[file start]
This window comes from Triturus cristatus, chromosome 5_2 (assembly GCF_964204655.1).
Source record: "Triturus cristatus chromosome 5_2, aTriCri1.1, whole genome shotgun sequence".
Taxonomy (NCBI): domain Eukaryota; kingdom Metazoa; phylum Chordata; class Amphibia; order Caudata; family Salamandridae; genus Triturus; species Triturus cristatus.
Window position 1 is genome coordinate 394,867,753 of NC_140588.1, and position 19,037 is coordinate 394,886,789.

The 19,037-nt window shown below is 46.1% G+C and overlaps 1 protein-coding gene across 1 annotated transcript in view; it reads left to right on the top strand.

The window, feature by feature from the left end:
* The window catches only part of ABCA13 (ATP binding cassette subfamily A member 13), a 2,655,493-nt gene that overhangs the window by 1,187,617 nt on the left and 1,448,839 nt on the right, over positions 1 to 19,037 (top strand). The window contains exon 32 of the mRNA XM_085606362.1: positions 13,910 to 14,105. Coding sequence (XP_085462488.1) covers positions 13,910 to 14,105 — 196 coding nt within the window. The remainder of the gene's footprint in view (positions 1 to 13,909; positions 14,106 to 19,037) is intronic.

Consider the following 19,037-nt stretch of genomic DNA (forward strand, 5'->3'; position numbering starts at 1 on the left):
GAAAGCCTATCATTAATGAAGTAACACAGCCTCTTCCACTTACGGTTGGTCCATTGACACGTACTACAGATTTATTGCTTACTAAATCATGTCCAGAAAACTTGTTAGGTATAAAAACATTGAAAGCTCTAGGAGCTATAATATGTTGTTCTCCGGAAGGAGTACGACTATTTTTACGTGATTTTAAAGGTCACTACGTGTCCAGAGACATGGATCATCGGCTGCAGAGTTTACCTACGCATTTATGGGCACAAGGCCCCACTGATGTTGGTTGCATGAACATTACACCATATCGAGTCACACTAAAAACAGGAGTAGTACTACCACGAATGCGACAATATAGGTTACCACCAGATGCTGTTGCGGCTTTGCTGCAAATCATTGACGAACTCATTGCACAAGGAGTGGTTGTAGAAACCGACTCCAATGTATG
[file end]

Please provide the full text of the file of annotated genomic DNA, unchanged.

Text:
This window comes from Triturus cristatus, chromosome 5_2 (assembly GCF_964204655.1).
Source record: "Triturus cristatus chromosome 5_2, aTriCri1.1, whole genome shotgun sequence".
Taxonomy (NCBI): domain Eukaryota; kingdom Metazoa; phylum Chordata; class Amphibia; order Caudata; family Salamandridae; genus Triturus; species Triturus cristatus.
Window position 1 is genome coordinate 394,867,753 of NC_140588.1, and position 19,037 is coordinate 394,886,789.

The 19,037-nt window shown below is 46.1% G+C and overlaps 1 protein-coding gene across 1 annotated transcript in view; it reads left to right on the top strand.

The window, feature by feature from the left end:
* The window catches only part of ABCA13 (ATP binding cassette subfamily A member 13), a 2,655,493-nt gene that overhangs the window by 1,187,617 nt on the left and 1,448,839 nt on the right, over positions 1 to 19,037 (top strand). The window contains exon 32 of the mRNA XM_085606362.1: positions 13,910 to 14,105. Coding sequence (XP_085462488.1) covers positions 13,910 to 14,105 — 196 coding nt within the window. The remainder of the gene's footprint in view (positions 1 to 13,909; positions 14,106 to 19,037) is intronic.

Consider the following 19,037-nt stretch of genomic DNA (forward strand, 5'->3'; position numbering starts at 1 on the left):
GAAAGCCTATCATTAATGAAGTAACACAGCCTCTTCCACTTACGGTTGGTCCATTGACACGTACTACAGATTTATTGCTTACTAAATCATGTCCAGAAAACTTGTTAGGTATAAAAACATTGAAAGCTCTAGGAGCTATAATATGTTGTTCTCCGGAAGGAGTACGACTATTTTTACGTGATTTTAAAGGTCACTACGTGTCCAGAGACATGGATCATCGGCTGCAGAGTTTACCTACGCATTTATGGGCACAAGGCCCCACTGATGTTGGTTGCATGAACATTACACCATATCGAGTCACACTAAAAACAGGAGTAGTACTACCACGAATGCGACAATATAGGTTACCACCAGATGCTGTTGCGGCTTTGCTGCAAATCATTGACGAACTCATTGCACAAGGAGTGGTTGTAGAAACCGACTCCAATGTATG